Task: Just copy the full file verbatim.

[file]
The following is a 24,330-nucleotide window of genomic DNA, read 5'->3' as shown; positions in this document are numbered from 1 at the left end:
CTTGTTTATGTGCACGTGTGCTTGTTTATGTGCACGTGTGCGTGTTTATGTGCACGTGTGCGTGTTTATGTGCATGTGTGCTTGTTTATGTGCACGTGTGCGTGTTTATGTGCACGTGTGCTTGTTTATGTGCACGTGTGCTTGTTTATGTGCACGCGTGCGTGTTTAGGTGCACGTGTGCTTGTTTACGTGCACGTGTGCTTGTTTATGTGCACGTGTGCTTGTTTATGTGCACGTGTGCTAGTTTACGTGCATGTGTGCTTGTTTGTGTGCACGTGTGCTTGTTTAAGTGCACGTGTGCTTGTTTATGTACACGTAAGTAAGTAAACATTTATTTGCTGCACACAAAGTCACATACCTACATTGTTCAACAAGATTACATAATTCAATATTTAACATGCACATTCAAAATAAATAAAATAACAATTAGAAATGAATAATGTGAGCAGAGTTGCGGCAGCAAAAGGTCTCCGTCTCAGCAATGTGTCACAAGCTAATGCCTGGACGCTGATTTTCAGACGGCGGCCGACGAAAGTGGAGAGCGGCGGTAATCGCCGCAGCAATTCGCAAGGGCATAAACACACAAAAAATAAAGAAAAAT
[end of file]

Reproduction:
The following is a 24,330-nucleotide window of genomic DNA, read 5'->3' as shown; positions in this document are numbered from 1 at the left end:
CTTGTTTATGTGCACGTGTGCTTGTTTATGTGCACGTGTGCGTGTTTATGTGCACGTGTGCGTGTTTATGTGCATGTGTGCTTGTTTATGTGCACGTGTGCGTGTTTATGTGCACGTGTGCTTGTTTATGTGCACGTGTGCTTGTTTATGTGCACGCGTGCGTGTTTAGGTGCACGTGTGCTTGTTTACGTGCACGTGTGCTTGTTTATGTGCACGTGTGCTTGTTTATGTGCACGTGTGCTAGTTTACGTGCATGTGTGCTTGTTTGTGTGCACGTGTGCTTGTTTAAGTGCACGTGTGCTTGTTTATGTACACGTAAGTAAGTAAACATTTATTTGCTGCACACAAAGTCACATACCTACATTGTTCAACAAGATTACATAATTCAATATTTAACATGCACATTCAAAATAAATAAAATAACAATTAGAAATGAATAATGTGAGCAGAGTTGCGGCAGCAAAAGGTCTCCGTCTCAGCAATGTGTCACAAGCTAATGCCTGGACGCTGATTTTCAGACGGCGGCCGACGAAAGTGGAGAGCGGCGGTAATCGCCGCAGCAATTCGCAAGGGCATAAACACACAAAAAATAAAGAAAAAT